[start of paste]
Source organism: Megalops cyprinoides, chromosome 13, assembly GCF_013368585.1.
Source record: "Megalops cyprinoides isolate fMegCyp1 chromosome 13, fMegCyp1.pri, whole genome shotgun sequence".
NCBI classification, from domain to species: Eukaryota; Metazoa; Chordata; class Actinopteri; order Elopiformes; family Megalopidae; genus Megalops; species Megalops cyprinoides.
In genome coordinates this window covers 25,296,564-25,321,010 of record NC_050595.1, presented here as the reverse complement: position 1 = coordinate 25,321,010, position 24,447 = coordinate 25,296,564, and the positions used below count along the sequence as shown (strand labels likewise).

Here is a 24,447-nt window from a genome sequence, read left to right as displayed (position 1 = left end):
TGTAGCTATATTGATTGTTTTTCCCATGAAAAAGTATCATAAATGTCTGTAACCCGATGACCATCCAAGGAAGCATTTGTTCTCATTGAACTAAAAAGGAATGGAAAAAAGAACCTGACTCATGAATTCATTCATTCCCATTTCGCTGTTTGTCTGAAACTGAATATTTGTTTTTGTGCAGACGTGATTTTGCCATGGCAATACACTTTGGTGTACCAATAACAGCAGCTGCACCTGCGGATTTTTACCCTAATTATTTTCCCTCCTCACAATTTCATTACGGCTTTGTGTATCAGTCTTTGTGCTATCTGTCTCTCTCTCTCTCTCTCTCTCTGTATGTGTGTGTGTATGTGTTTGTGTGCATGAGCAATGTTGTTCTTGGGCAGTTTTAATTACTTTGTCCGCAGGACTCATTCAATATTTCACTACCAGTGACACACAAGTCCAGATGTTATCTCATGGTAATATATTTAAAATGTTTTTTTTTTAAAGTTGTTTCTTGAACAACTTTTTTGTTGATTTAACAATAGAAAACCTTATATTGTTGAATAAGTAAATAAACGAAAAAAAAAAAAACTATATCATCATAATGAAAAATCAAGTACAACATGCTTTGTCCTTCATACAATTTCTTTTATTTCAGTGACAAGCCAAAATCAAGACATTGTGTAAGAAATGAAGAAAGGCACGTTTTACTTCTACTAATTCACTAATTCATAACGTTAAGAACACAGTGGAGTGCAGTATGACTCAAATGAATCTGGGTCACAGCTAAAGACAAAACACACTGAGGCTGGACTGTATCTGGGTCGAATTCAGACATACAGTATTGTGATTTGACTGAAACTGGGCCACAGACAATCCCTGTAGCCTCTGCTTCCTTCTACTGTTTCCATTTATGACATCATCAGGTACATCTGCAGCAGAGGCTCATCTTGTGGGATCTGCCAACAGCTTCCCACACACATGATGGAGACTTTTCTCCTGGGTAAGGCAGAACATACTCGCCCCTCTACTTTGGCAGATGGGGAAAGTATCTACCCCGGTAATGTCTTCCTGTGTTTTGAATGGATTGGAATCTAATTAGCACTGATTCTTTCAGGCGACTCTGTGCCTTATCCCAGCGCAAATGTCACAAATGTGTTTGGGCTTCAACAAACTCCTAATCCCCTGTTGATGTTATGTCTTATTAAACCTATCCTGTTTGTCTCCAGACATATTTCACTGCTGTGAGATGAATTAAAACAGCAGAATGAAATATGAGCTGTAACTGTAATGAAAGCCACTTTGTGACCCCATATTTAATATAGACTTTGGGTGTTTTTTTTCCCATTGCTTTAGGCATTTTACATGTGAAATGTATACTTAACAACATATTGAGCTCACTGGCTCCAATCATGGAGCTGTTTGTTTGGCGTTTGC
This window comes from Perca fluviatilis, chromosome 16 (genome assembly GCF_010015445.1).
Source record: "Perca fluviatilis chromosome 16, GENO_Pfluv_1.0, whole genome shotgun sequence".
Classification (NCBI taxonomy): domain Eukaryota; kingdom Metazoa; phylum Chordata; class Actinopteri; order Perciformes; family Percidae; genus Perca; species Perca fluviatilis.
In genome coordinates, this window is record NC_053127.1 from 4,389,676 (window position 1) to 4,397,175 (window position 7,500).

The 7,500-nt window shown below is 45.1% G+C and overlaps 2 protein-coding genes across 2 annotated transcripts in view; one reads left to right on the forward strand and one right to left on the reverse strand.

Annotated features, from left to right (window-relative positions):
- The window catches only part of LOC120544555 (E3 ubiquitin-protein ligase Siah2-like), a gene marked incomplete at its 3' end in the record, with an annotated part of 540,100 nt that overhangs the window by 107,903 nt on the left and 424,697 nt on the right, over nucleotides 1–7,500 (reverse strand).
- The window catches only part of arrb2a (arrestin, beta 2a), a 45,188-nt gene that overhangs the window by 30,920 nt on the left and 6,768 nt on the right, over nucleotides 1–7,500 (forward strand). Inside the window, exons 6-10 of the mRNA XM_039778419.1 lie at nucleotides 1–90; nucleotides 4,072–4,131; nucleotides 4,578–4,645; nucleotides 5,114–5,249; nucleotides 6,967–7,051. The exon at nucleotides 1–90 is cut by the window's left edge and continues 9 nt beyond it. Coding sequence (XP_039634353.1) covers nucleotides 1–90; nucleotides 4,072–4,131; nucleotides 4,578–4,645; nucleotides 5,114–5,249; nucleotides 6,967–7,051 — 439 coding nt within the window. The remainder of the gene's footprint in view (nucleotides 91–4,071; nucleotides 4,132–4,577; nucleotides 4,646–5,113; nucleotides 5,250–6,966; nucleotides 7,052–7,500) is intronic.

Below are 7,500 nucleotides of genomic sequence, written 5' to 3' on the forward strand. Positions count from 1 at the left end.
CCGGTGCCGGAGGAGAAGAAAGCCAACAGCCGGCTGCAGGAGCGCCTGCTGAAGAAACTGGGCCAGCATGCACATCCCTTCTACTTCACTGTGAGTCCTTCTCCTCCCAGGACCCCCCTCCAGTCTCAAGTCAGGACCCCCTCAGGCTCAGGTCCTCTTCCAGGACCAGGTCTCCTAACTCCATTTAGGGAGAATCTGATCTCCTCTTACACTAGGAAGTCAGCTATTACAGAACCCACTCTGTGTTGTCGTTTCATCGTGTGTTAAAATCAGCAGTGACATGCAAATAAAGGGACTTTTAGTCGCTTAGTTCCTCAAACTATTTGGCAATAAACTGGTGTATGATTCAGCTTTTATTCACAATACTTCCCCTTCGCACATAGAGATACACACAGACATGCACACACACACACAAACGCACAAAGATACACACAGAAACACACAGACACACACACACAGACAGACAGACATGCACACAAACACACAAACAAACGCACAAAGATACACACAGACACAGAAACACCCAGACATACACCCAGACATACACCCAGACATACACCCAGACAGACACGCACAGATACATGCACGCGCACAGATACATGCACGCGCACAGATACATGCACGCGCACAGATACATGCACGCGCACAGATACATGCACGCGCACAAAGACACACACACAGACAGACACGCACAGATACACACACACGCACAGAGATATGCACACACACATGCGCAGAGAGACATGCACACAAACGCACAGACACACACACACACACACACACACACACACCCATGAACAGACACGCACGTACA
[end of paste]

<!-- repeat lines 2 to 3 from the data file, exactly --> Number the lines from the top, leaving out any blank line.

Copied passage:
Source record: "Megalops cyprinoides isolate fMegCyp1 chromosome 13, fMegCyp1.pri, whole genome shotgun sequence".
NCBI classification, from domain to species: Eukaryota; Metazoa; Chordata; class Actinopteri; order Elopiformes; family Megalopidae; genus Megalops; species Megalops cyprinoides.